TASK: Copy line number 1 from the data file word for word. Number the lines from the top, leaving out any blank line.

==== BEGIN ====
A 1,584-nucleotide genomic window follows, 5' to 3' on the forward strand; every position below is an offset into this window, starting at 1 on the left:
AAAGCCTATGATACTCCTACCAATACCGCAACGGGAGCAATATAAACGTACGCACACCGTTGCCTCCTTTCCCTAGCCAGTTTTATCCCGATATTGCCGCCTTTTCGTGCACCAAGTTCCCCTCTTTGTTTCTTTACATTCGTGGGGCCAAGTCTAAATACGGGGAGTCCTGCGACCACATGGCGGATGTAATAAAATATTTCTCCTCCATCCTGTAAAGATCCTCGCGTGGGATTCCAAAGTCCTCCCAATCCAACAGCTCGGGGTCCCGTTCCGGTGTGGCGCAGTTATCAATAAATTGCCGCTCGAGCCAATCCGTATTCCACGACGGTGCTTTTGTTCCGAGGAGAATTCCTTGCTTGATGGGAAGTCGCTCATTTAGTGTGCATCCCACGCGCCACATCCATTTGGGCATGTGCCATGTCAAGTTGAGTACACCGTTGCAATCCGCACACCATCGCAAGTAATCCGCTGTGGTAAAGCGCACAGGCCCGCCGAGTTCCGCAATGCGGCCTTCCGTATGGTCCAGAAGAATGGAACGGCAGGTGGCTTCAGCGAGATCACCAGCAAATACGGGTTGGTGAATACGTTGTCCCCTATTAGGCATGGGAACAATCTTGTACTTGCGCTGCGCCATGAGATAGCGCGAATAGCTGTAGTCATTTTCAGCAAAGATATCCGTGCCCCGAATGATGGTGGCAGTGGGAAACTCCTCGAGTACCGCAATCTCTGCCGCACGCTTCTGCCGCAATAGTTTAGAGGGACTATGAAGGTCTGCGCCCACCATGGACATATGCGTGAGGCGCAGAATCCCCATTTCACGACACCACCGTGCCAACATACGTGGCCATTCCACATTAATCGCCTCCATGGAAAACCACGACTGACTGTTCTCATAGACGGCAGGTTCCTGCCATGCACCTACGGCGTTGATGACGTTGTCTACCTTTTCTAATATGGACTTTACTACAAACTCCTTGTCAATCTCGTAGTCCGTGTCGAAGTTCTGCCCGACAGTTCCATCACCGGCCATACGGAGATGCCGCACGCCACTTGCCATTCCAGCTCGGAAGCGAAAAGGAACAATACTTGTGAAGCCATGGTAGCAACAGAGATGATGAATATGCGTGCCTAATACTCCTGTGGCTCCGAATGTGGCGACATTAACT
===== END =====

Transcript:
A 1,584-nucleotide genomic window follows, 5' to 3' on the forward strand; every position below is an offset into this window, starting at 1 on the left: